Reviews | Signs of climate change in my own backyard



Every afternoon, our young red-tailed hawk comes back to the neighborhood crying while flying. He’s been crying for so long that at least one blue jay has learned to copy him. I saw a blue jay make an imitation hawk appeal to rid a bird feeder of its rivals, but I took all my seed feeders apart weeks ago. This jay appears to be primarily entertained, calling out desperate baby hawk cries, just for the fun of it.

I took my feeders apart because I don’t need them at this time of year. Withered zinnias and coneflowers and black-eyed Susans provide plenty of seeds, and beauty berries, arrowwood berries, and pokeweed berries are also ripe now. They feed all of our resident birds and all the migrants that light up in these trees on their long journey. Soon the acorns will be ripe, and the cones of eastern red cedar and the berries of American holly – enough for the squirrels and everyone.

I especially like blueberries, which I haven’t planted. The pokeweed seeds are planted by birds, falling to the ground in their droppings. I have two stands of polka dot plants, and they are beautiful, with magenta limbs and 10 feet tall. Blueberries attract chicks that haven’t quite figured out capturing insects yet, but almost all backyard songbirds help themselves from time to time, and hummingbirds that fatten for their own migration find pokeweed branches a convenient perch above nectar feeders.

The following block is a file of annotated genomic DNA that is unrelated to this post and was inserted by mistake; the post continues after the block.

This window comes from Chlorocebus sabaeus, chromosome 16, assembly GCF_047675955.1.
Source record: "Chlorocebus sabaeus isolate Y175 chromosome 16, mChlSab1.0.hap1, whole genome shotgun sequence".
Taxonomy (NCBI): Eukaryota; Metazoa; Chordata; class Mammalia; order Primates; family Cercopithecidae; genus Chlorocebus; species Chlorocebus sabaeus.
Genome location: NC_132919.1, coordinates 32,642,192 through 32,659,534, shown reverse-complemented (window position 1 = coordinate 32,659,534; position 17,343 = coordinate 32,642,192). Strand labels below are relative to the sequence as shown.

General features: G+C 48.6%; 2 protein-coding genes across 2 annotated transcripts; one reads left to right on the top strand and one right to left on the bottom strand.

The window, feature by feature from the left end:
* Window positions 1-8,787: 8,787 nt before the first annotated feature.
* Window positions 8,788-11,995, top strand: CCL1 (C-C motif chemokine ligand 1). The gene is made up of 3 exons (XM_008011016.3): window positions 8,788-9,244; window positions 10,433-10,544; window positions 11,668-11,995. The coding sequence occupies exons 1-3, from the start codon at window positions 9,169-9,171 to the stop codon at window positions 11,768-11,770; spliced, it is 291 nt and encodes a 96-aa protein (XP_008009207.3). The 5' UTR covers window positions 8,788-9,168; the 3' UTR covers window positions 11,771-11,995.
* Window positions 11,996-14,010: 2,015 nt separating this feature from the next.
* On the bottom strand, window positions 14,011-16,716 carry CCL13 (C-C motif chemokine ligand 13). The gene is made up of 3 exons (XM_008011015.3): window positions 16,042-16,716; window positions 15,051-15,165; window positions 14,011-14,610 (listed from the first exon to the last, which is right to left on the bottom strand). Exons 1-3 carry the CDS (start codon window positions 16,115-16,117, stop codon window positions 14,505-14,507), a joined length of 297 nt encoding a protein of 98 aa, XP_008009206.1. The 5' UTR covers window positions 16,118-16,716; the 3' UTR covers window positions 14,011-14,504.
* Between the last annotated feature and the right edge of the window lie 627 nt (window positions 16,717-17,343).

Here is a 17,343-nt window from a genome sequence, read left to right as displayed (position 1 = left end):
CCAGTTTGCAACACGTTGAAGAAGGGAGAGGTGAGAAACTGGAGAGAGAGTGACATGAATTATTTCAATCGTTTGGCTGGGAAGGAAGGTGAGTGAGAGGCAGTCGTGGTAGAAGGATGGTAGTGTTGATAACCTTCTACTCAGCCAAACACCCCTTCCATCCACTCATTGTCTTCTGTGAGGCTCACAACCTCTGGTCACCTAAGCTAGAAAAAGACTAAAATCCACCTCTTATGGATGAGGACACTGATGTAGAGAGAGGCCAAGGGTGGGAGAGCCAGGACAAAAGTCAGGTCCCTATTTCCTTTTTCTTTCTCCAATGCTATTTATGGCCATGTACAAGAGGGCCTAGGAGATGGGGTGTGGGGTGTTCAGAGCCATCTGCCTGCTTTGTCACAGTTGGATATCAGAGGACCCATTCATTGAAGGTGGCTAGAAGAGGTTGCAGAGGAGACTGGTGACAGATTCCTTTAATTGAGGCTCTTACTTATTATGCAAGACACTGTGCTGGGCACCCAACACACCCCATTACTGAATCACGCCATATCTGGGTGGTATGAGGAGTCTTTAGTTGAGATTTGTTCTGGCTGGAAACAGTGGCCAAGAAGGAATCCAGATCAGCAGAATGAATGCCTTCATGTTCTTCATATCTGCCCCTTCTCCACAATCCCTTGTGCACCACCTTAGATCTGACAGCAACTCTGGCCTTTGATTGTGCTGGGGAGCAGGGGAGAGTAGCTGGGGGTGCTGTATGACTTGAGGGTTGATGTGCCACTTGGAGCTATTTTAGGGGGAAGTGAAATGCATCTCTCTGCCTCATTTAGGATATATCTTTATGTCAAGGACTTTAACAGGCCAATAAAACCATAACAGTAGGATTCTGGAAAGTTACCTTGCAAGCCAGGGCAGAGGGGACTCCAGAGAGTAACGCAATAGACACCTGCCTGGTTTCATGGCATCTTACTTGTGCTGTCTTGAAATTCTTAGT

Already, the fall wildflowers are starting to bloom. The goldenrod throws its yellow feathers into the air; ironweed and asters purple fields and roadsides; the snake root covers the undergrowth of the forest; The flowers of anise, hyssop and elephant’s foot call the bees to the naturalized side of our yard. All of them feed the insects that feed birds that need fuel for migration or to survive the winter at home.

Not everyone will survive. A basilica weaver spider has built its cathedral in front of our front door. Her web has been pounded by the rains over and over again, but her pearly egg sacks, all chained to each other, are safe. Every day I check them to be sure, and every day their mother watches me suspiciously while I check.

She’ll keep them faithfully until her death, and the last thing she’ll do is secure the guy ropes they’ll need to guide them when they pop out of their bags next spring. I’ve never seen the translucent spiders emerge to run along these strands to safe shelter, but I’ll watch when the time comes. Still hoping.

Margaret Renkl, an Opinion writer, is the author of the books “Late Migrations: A Natural History of Love and Loss” and “Graceland, at Last: Notes on Hope and Heartache From the American South”.



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